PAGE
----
Guide to the Bodo Zimmermann Papers

Special Collections & Archives
University Library
California State University, Northridge
18111 Nordhoff Street
Northridge, CA 91330-8326


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Contributing Institution: Special Collections & Archives
Title: Bodo Zimmermann Papers
Creator: Zimmermann, Bodo, 1928-2007
Identifier/Call Number: OCH.BZ
Extent: 0.21 linear feet
Date (inclusive): 1996-2003
Abstract: Bodo Zimmermann was born in 1928 in Berlin, Germany, and moved to Shanghai with his family in 1940 after their home and business were confiscated by Nazi officials. The family was left destitute after the move, so at age 13 Zimmermann dropped out of school began an apprenticeship in a bakery in Shanghai. From 1942 to 1945, the family was interned by the Japanese at the Ward Road Camp. After their release, in 1946, Zimmermann found a job as a baker working on the USS LCI 220, which was tasked with delivering medical supplies in China. The collection consists of unpublished memoirs, letters written by Zimmermann to friends regarding his time in China and life on the USS LCI 220, a translation done by Zimmermann of a letter written by a family friend regarding the Siberian Express railway in 1940, and drawings, cards, and news articles collected or made by Zimmermann related to China.
Language of Material: English, German

Biographical Information:

Bodo Zimmermann was born in Berlin, Germany, on March 20 th, 1928. His parents owned a successful department store, but in 1939 the store and their home were confiscated by Nazi officials. The family planned to open a new store in China, but after relocating to Shanghai in June of 1940 learned that the merchandise purchased with the last of their money had also been confiscated.
Zimmermann dropped out of school at 13 to become an apprentice at a pastry shop. He and his family were interned by the Japanese at Ward Road Camp in Shanghai from 1942 to 1945. At age 17, Zimmermann got a job as a baker on the American ship USS LCI 220 from February to April 1946 shipping hospital supplies up the Yangtze River from Shanghai to Chungking. He then worked as a baker on multiple ships and at bakeries before permanently settling down in the United States in 1949.
Zimmermann served in the US military in Germany during the 1950s, and then as a government employee of the military operating all of the commissary bakeries in Japan and Korea. In 1968 he began work as a salesman for a low-moisture food company, Vacu-Dry, where he retired as vice president of sales in 1990. Zimmermann married his wife Helen Gohstand in the early 1950s, and they had two children, Allen and Audrey.

Scope and Contents

The Bodo Zimmermann Papers consist of letters and original drawings by Zimmermann as well as items he collected related to his experiences in China during the 1940s and afterwards. The collection is arranged in three series: Memoirs (1998), Correspondence and Drawings (1996-2003), and China Materials.
Series I, Memoirs, consists of two unpublished memoirs written by Zimmermann about his journey to China by train as a young boy, and his subsequent life in China as a teenager.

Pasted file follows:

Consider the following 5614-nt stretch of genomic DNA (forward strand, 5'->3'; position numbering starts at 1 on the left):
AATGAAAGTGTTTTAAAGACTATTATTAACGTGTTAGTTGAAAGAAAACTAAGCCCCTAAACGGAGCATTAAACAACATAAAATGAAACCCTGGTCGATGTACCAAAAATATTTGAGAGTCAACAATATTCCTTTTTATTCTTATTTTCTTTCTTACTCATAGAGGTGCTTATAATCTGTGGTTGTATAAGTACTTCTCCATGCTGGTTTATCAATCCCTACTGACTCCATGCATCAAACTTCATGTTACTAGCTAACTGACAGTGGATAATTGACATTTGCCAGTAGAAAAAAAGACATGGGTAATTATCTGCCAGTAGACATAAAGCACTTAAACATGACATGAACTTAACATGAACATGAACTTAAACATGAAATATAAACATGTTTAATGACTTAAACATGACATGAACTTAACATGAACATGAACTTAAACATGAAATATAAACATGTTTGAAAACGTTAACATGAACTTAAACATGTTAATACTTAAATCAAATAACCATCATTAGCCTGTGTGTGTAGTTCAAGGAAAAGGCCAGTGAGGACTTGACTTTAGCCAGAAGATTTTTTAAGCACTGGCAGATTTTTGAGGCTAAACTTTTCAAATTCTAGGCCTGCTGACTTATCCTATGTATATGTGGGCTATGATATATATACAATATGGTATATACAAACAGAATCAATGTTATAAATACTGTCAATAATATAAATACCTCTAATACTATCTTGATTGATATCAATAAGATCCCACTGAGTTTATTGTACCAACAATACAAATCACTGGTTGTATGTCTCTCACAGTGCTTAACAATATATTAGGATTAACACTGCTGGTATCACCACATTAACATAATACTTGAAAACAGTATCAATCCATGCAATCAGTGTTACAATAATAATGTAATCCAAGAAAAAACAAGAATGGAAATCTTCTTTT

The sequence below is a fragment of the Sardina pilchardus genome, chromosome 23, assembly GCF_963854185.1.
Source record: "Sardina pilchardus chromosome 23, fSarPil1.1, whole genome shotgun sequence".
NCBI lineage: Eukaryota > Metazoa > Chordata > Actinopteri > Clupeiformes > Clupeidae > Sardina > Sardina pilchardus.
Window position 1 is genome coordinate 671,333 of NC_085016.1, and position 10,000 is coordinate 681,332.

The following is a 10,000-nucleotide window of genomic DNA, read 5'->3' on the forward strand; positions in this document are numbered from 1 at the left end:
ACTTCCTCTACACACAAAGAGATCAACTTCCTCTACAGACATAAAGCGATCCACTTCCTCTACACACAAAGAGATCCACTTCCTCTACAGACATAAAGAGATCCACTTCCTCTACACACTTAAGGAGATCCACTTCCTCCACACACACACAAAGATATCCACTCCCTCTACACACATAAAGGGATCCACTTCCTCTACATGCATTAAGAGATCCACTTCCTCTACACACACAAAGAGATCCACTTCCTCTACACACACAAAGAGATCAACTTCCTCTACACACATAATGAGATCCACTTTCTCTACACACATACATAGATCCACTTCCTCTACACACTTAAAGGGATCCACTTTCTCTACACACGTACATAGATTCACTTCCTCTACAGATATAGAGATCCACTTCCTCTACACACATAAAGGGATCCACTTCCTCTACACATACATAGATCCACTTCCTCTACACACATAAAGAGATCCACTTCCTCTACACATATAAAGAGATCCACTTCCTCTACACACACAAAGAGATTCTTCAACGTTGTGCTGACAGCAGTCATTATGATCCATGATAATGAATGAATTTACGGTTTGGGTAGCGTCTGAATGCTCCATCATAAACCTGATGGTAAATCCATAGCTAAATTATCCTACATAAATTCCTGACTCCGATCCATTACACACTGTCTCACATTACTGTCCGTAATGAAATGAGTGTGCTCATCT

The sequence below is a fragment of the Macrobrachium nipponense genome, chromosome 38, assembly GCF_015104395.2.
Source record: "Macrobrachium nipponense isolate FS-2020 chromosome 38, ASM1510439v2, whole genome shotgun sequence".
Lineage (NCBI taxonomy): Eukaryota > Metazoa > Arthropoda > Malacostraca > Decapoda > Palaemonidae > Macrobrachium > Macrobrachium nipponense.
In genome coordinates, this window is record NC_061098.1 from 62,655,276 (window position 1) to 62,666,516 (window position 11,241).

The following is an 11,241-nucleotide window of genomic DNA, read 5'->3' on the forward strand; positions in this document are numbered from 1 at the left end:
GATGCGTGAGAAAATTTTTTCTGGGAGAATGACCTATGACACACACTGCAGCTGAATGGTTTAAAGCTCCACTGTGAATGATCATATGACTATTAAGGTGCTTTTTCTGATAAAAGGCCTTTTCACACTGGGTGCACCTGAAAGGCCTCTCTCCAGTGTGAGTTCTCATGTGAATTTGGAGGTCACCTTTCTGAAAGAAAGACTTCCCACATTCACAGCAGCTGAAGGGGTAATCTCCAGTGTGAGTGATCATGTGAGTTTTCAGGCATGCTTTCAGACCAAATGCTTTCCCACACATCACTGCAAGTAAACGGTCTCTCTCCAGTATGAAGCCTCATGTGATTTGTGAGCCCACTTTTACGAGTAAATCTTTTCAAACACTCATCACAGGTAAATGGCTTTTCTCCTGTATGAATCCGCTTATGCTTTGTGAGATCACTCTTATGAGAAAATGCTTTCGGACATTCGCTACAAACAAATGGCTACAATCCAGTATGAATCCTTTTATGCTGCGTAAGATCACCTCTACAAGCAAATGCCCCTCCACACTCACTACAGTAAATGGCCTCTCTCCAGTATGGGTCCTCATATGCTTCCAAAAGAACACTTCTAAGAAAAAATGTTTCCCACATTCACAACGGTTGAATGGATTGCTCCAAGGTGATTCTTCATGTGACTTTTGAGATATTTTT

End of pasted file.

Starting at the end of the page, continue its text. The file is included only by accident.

Series II, Correspondence and Drawings, contains letters and drawings composed by Zimmermann to friends remembering life in China during the 1940s and after, as well as a translation done by Zimmermann of a family friend's letter about taking the Shanghai Express to China from Germany in 1940. The series is arranged chronologically.
Series III, China Materials, consists of a card and newspaper article collected by Zimmermann that relate to China.

Arrangement of Materials:

Series I: Memoirs, 1998
Series II: Correspondence and Drawings, 1996-2003
Series III: China Materials, 2009

Related Material

Conditions Governing Access:

The collection is open for research use.

Conditions Governing Use:

Copyright for unpublished materials authored or otherwise produced by the creator(s) of this collection has not been transferred to California State University, Northridge. Copyright status for other materials is unknown. Transmission or reproduction of materials protected by U.S. Copyright Law (Title 17, U.S.C.) beyond that allowed by fair use requires the written permission of the copyright owners. Works not in the public domain cannot be commercially exploited without permission of the copyright owners. Responsibility for any use rests exclusively with the user.

Immediate Source of Acquisition

Bodo Zimmermann, 07/1998

Preferred Citation:

For information about citing items in this collection consult the appropriate style manual, or see the Citing Archival Materials  guide.

Processing Information:

Jessica Geiser, 2013

Subjects and Indexing Terms



Series I: Memoirs, 1998

Box 1, Folder 1

"The Siberian Express: Recollections of a 12 Year Old Boy's Train Ride From Germany Through Russia, Mongolia, Manchuria to China," 1998 May 29

Box 1, Folder 2

"East of the Soochow Creek," 1998 July 10


Series II: Correspondence and Drawings, 1996-2003

Box 1, Folder 3

Letters to Peter O'Flaherty about Zimmerman's Life and the USS LCI 220, 1996

Box 1, Folder 4

Drawing of the Living Quarters at Ward Road Internment Camp, August 1996

Box 1, Folder 5

The Siberian Express Letter - Translated by Zimmerman, 1998

Box 1, Folder 6

Drawing of Toilets in Hongkew Ghetto, 2001 August 10

Box 1, Folder 7

Letter to Robert Gohstand with Chinese Currency, 2003 August 3


Series III: China Materials, 2009

Box 1, Folder 8

Christmas Card from the Hong Kong and Shanghai Banking Corporation

Box 1, Folder 9

"Shanghai's Jewish Transplants" - Article from Jewish Bulletin of Northern California, 2000 June 9